El Salvador's Economy Minister Luz Estrella Rodriguez speaks during an interview in San Salvador, capital of El Salvador, on Aug. 22, 2018. El Salvador's newly-established diplomatic ties with China are fueling expectations of trade and economic growth, the central American country's Economy Minister Luz Estrella Rodriguez said. (Xinhua/Alexander Pena)
SAN SALVADOR, Aug. 23 (Xinhua) -- El Salvador's newly-established diplomatic ties with China are fueling expectations of trade and economic growth, the central American country's Economy Minister Luz Estrella Rodriguez said.
President Salvador Sanchez Ceren's decision to establish ties with China earlier this week has been met with wide satisfaction, Rodriguez told Xinhua, adding that she believes the move was vital to boosting bilateral commerce.
"Without a doubt, trade ties are going to be strengthened and there will be more opportunities for trade and investment flows between the two countries," said Rodriguez.
"In economic matters, everything from programs to projects, technical exchanges and experience-sharing will be strengthened," she said.
China and El Salvador signed a joint communique in Beijing Tuesday on the establishment of diplomatic relations.
As part of the communique, El Salvador "recognizes that there is but one China in the world," as 177 other countries do, and that "Taiwan is an inalienable part of China's territory."
"By acknowledging that there is only one China, we are united by more factors of friendship and of mutual recognition of each country's sovereignty," Rodriguez said.
The minister said she has closely followed the progress of China's Belt and Road Initiative, in which her country is keen to participate.
The Pacific-facing Central American nation is "part of a developing area that could offer enormous strategic opportunities for trade from all countries coming together around the opportunity that is Belt and Road. So El Salvador would definitely appreciate being able to form part of this very important Chinese initiative," Rodriguez said.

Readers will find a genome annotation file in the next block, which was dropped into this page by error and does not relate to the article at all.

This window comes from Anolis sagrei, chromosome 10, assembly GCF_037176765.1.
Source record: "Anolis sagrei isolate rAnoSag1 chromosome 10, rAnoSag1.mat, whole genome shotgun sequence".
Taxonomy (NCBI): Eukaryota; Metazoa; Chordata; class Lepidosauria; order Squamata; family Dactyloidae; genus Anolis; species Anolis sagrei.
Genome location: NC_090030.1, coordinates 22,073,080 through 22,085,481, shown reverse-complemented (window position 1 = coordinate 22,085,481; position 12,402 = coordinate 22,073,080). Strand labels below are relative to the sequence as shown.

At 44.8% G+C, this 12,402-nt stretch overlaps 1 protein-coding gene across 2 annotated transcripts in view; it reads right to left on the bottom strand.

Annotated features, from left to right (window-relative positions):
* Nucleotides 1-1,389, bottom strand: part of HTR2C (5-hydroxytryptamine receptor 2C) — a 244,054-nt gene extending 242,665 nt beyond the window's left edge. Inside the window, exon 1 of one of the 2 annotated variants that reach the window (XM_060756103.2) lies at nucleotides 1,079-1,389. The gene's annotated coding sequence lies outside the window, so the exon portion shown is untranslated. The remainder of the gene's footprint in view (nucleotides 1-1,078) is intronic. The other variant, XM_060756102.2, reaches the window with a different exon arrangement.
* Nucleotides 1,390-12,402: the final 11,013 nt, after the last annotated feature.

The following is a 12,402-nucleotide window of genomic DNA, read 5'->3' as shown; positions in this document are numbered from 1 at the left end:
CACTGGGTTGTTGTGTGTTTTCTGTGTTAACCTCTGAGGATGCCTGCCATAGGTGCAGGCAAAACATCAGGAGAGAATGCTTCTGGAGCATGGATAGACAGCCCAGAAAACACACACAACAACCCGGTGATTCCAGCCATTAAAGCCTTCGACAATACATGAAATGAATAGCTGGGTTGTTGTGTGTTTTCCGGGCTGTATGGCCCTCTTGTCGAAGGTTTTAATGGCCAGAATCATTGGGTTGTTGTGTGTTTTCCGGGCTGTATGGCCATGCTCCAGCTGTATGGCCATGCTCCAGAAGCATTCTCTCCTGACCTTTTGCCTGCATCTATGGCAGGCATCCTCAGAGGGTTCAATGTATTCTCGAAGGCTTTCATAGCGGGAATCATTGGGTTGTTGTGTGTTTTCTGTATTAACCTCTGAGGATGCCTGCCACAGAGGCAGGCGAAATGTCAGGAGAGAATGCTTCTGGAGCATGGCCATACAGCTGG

The country currently exports some 50 million U.S. dollars worth of goods to China, mainly sugar, but hopes to diversify.
"We've reviewed it and we have 20 to 30 strategic products in which we are complementary. El Salvador can be a natural supplier of foodstuff, beverages and raw materials," said the minister.
To that end, El Salvador is very interested in taking part in the first ever China International Import Expo (CIIE) to be held in November in Shanghai.
"We are definitely looking for a spot to have a presence at the November fair in Shanghai. We are also inviting China for the first time to officially be a part of our international fair each November," she said.
El Salvador has at least four laws to promote foreign investment through lower tariffs and other benefits that could be of interest to Chinese businesses, Rodriguez said.
"Still, we have been talking about the possibility of a fifth law that could offer special privileges and be an interesting leverage for investments in the area to strengthen Pacific-to-Pacific trade -- an alternative entry route into Central America for China via our Central American Union port," she said.
El Salvador, along with neighboring Nicaragua and Honduras, forms part of the the Customs Union of Central America's North Triangle, which has promoted cross-border trade by slashing the time it takes to move goods through customs.
With ties established, El Salvador should now study the possibility of pursuing a future bilateral free trade agreement with China, she said.
In the meantime, Rodriguez hopes to see ties boost tourism from China.
"We have all kinds of routes, we have the ocean, mountains, volcanoes, a wide range of things to do ... China can consider El Salvador as a tourist destination," Rodriguez said.